Le 19/09/2018 à 00:37, James Lu a écrit :
Is that really an issue here? I personally haven't seen threads where Brett tried to stop an active discussion, but people ignored him and kept fighting.
Not personally with Brett, but I have seen multiple people try to stop the “reword or remove beautiful is better than ugly in Zen of Python.” The discussion was going in circles and evolved into attacking each other’s use of logical fallacies.
Other than that, my biggest issues with the current mailing system are:
- There’s no way to keep a updated proposal of your own- if you decide to change your proposal, you have to communicate the change. Then, if you want to find the authoritative current copy, since you might’ve forgotten or you want to join he current discussion, then you have to dig through the emails and recursively apply the proposed change. It’s just easier if people can have one proposal they can edit themselves.
- I’ve seen experienced people get confused about what was the current proposal because they were replying to older emails or they didn’t see the email with the clear examples.
- The mailing list is frankly obscure. Python community leaders and package maintainers often are not aware or do not participate in Python-ideas. Not many people know how to use or navigate a mailing list.
- No one really promotes the mailing list, you have to go out of your way to find where new features are proposed.
- Higher discoverability means more people can participate, providing their own use cases or voting (I mean using like or dislike measures, consensus should still be how things are approved) go out of their way to find so they can propose something. Instead, I envision a forum where people can read and give their 2 cents about what features they might like to see or might not want to see.
- More people means instead of having to make decisions from sometimes subjective personal experience, we can make decisions with confidence in what other Python devs want.
Since potential proposers will find it easier to navigate a GUI forum, they can read previous discussions to understand the reasoning, precedent behind rejected and successful features. People proposing things that have already been rejected before can be directed to open a subtopic on the older discussion.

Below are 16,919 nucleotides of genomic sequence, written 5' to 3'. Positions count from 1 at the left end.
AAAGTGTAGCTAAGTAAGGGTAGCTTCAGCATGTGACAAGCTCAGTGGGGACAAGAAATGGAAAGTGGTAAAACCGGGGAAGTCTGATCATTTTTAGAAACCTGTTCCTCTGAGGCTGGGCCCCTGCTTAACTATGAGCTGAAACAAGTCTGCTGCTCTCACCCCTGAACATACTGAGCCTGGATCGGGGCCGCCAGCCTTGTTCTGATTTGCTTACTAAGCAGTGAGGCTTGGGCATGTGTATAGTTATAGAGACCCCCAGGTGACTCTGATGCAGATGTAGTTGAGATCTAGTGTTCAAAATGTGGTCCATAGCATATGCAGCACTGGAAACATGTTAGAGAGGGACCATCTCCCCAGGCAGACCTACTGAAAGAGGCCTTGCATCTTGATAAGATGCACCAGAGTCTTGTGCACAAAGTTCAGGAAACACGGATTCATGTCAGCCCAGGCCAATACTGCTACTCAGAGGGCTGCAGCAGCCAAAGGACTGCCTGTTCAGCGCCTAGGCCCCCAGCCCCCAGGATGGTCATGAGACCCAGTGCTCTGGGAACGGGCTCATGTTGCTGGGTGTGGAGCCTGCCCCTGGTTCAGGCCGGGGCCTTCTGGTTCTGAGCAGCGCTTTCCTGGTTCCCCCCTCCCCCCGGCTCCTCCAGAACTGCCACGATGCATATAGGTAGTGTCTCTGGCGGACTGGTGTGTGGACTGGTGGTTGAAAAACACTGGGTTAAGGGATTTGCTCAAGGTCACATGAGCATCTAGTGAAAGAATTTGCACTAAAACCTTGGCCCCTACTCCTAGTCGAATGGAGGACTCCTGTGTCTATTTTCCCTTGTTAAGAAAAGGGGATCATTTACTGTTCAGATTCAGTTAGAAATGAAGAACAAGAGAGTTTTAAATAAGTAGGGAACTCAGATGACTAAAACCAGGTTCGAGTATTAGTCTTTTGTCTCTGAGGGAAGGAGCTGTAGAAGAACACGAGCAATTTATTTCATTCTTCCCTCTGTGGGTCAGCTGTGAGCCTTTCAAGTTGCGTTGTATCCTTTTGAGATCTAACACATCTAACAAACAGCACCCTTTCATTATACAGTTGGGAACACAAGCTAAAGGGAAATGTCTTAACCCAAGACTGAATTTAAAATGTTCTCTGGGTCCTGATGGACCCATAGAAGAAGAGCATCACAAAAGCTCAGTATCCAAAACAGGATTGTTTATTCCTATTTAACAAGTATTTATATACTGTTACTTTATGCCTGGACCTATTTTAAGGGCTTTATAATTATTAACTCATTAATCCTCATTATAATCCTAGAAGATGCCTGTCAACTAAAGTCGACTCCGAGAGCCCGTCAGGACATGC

+1 except for visibility
I have been on this list for years and those issues have been a big problem ever since.
But I agree with Antoine, quantity is not the problem. Quality is.
However having no way to moderate efficiently means nobody does it, which means quality goes down. Since you have no way to identify who is who anyway, you can't know if the person telling you that you are out of line is an experienced member of the community or a newcomer with a lot of energy.
Another things is that we keep having the same debates over and over. If you had the same duplication in code, it would never pass code reviews. The problem is looking up something, or making a reference to something is really hard on the list.
A few scenario that seem important to me that are badly handled by this tool:
- Person A is making a long constructive argument, and person B arrives, doesn't read anything, and make arguments against things that have been answered. It should be easy for somebody to link to the answers to this.
- Somebody is making a proposal that has been already discussed and rejected several times. It should be easy to link to the discussions and conclusions about this. Even if the goal is to start the debate over again, at least we start ahead.
- A is telling B this is a bad idea. It should be easy to tell if the person is experienced or not. You probably don't want to interact the same way with Victor and Yury, that have done numerous contributions to the Python core, and me, that is just a regular Python dev and don't know how the implementation work.
- somebody wants to make a proposal. It should be easy to search if similar proposals already have been made, and read __ a summary __ of what happened. The bar to write a PEP is to high to serve that purpose: most proposal don't ever leave the list.